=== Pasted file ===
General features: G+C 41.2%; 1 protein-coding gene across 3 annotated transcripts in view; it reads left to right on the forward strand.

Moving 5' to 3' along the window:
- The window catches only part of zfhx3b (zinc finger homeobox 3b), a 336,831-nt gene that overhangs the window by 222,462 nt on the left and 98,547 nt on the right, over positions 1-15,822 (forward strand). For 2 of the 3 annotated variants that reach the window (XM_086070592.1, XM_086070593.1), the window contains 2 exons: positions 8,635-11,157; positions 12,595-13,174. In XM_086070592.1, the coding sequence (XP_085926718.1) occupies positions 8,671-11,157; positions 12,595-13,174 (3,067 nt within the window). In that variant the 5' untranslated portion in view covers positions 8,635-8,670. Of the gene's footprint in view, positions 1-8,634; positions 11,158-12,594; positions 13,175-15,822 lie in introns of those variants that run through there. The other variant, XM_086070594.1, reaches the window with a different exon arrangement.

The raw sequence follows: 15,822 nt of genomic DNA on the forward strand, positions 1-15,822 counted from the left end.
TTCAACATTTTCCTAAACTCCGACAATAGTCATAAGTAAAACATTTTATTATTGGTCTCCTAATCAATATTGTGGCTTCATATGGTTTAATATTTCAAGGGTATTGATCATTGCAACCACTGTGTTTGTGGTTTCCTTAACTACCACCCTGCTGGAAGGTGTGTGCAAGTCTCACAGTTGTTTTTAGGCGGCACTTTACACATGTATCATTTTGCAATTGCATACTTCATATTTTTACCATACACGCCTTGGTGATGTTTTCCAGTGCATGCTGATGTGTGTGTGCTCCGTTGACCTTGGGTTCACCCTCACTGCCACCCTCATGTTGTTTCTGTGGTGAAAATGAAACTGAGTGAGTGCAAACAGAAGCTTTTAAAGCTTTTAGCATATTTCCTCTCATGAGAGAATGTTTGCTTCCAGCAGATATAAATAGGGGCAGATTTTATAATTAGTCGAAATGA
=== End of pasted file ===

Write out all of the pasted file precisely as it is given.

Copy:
General features: G+C 41.2%; 1 protein-coding gene across 3 annotated transcripts in view; it reads left to right on the forward strand.

Moving 5' to 3' along the window:
- The window catches only part of zfhx3b (zinc finger homeobox 3b), a 336,831-nt gene that overhangs the window by 222,462 nt on the left and 98,547 nt on the right, over positions 1-15,822 (forward strand). For 2 of the 3 annotated variants that reach the window (XM_086070592.1, XM_086070593.1), the window contains 2 exons: positions 8,635-11,157; positions 12,595-13,174. In XM_086070592.1, the coding sequence (XP_085926718.1) occupies positions 8,671-11,157; positions 12,595-13,174 (3,067 nt within the window). In that variant the 5' untranslated portion in view covers positions 8,635-8,670. Of the gene's footprint in view, positions 1-8,634; positions 11,158-12,594; positions 13,175-15,822 lie in introns of those variants that run through there. The other variant, XM_086070594.1, reaches the window with a different exon arrangement.

The raw sequence follows: 15,822 nt of genomic DNA on the forward strand, positions 1-15,822 counted from the left end.
TTCAACATTTTCCTAAACTCCGACAATAGTCATAAGTAAAACATTTTATTATTGGTCTCCTAATCAATATTGTGGCTTCATATGGTTTAATATTTCAAGGGTATTGATCATTGCAACCACTGTGTTTGTGGTTTCCTTAACTACCACCCTGCTGGAAGGTGTGTGCAAGTCTCACAGTTGTTTTTAGGCGGCACTTTACACATGTATCATTTTGCAATTGCATACTTCATATTTTTACCATACACGCCTTGGTGATGTTTTCCAGTGCATGCTGATGTGTGTGTGCTCCGTTGACCTTGGGTTCACCCTCACTGCCACCCTCATGTTGTTTCTGTGGTGAAAATGAAACTGAGTGAGTGCAAACAGAAGCTTTTAAAGCTTTTAGCATATTTCCTCTCATGAGAGAATGTTTGCTTCCAGCAGATATAAATAGGGGCAGATTTTATAATTAGTCGAAATGA